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Fukushima fallout – thyroid damage in US children
NYR Natural News
Natural Health News — If you are still living with the belief that disasters that happen in another country happen ‘somewhere else’, here’s a stark reminder that there is no ‘somewhere else’ on our planet.
Researchers working with the Radiation and Public Health Project (RPHP) in New York have discovered that the Fukushima nuclear disaster has had far-reaching health effects showing that young children born on the US West Coast are 28% more likely to develop congenital hypothyroidism.
RPHP is a non-profit educational and scientific organisation, established by scientists and physicians dedicated to understanding the relationships between low-level, nuclear radiation and public health.
In examining post-Fukushima conditions along the West Coast, the researchers found American-born children were developing similar conditions to those found in Europeans after the 1986 meltdown of the Chernobyl Nuclear Power Plant.
US children born after the 2011 meltdown of Japan’s Fukushima Nuclear Power Plant are at high risk of acquiring congenital hypothyroidism say the researchers.
“Fukushima fallout appeared to affect all areas of the US, and was especially large in some, mostly in the western part of the nation,” wrote the researchers in their study in the Open Journal of Pediatrics.
Nuclear fallout doesn’t respect national borders
The researchers made their discovery by looking specifically at levels of radioiodine isotopes (I-131).
Just a few days after the meltdown, I-131 concentration levels in California, Hawaii, Alaska, Oregon and Washington were up to 211 times above the normal level, they say.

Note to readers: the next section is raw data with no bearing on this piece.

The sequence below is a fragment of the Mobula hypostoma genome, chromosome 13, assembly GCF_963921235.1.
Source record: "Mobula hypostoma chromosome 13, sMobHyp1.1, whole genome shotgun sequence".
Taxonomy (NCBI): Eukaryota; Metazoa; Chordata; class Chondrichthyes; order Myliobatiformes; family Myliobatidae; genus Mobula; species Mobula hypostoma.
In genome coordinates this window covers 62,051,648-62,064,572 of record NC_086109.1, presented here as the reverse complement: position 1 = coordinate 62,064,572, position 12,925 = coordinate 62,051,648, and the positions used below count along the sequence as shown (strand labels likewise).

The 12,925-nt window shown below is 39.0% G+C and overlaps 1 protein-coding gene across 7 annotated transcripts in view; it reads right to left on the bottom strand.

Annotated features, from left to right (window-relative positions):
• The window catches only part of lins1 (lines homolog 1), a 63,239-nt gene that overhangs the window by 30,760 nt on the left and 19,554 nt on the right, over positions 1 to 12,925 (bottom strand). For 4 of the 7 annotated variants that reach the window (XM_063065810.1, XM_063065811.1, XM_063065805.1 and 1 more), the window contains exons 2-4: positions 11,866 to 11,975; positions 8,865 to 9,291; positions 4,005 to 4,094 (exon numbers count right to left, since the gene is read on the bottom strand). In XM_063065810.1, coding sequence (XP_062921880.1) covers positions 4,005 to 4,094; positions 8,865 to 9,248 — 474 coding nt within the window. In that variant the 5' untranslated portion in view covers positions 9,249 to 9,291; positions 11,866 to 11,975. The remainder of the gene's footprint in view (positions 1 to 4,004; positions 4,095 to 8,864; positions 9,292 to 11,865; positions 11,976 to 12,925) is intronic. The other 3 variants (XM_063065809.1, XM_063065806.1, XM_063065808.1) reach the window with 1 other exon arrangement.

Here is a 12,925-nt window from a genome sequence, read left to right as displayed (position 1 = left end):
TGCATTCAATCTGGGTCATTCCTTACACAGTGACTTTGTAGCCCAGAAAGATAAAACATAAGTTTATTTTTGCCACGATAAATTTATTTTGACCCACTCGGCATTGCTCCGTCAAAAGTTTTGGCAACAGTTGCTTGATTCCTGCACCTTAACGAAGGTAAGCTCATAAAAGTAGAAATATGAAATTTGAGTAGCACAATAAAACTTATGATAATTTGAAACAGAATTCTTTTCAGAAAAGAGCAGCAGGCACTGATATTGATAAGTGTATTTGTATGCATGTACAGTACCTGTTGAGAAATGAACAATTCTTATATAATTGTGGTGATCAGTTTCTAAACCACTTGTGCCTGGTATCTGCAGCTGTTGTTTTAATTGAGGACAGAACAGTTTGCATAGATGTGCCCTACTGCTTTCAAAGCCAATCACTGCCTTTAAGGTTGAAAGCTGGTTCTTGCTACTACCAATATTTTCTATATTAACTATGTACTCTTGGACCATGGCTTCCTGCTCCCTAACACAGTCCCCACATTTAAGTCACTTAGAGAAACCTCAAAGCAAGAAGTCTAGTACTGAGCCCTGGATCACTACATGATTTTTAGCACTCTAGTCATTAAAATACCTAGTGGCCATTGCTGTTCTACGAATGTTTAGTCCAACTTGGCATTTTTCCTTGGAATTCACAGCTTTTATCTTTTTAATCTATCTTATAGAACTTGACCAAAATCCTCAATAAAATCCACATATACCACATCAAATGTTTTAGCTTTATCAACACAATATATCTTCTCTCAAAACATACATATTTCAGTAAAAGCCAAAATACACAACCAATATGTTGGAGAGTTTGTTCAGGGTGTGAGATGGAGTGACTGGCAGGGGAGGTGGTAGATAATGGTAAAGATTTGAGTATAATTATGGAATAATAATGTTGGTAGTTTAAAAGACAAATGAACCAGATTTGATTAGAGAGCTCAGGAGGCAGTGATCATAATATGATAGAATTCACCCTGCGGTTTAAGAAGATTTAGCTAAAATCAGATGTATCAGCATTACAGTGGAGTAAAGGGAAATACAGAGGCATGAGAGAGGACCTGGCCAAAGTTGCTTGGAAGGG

At the same time, the number of congenital hypothyroid cases began to skyrocket, increasing by an average of 16% from March 17 to Dec. 31, 2011.
Between March 17 and June 30, shortly after the meltdown, newly born children experienced a 28% greater risk of acquiring hypothyroidism.
In 36 other US states outside of the exposure zone, the risk of congenital hypothyroidism decreased by 3% – a finding that researchers believe may serve as further proof that Fukushima had something to do with the unusually high results found on the West Coast.
The disease is usually rare, but can manifest into a serious condition if left untreated. Affected fetuses and children may suffer serious developmental delay – and a recent study found that 44.2% of a sample of 94,975 Fukushima children have had thyroid ultrasound abnormalities as a likely result of their exposure to the radiation.
West coast in the firing line
Japanese officials (and, to be fair, officials and nuclear apologists elsewhere) have always downplayed the Fukushima meltdown and its potential to cause health havoc outside the meltdown area. Even so very soon after the meltdown radiation was being detected in Tokyo far beyond the evacuation zone.
In measurements made just after the meltdown and posted online, scientists from the University of California at Berkley detailed alarmingly high levels of radioactive isotopes in soil samples from across the state of California.
Even as far away as Boston, US scientists were detecting I-131 in samples of rainwater soon after the disaster.
Just like Chernobyl
Radioactive iodine that enters the human body typically gathers in the thyroid, which releases growth hormones. Radiation exposure can, therefore, stunt the growth of a child’s body and brain. Exposure can have lifelong effects, as scientists studying the Chernobyl nuclear power plant meltdown in 19896 have found.
Decades after the accident, a 2011 study by the National Institutes of Health found that higher absorption of I-131 radiation led to an increased risk for thyroid cancer among victims of Chernobyl radiation – a risk that has not diminished over time.
The children who were unfortunate enough to be exposed to Fukushima radiation on the US West Coast, as well as in Alaska and Hawaii could now face similar risks.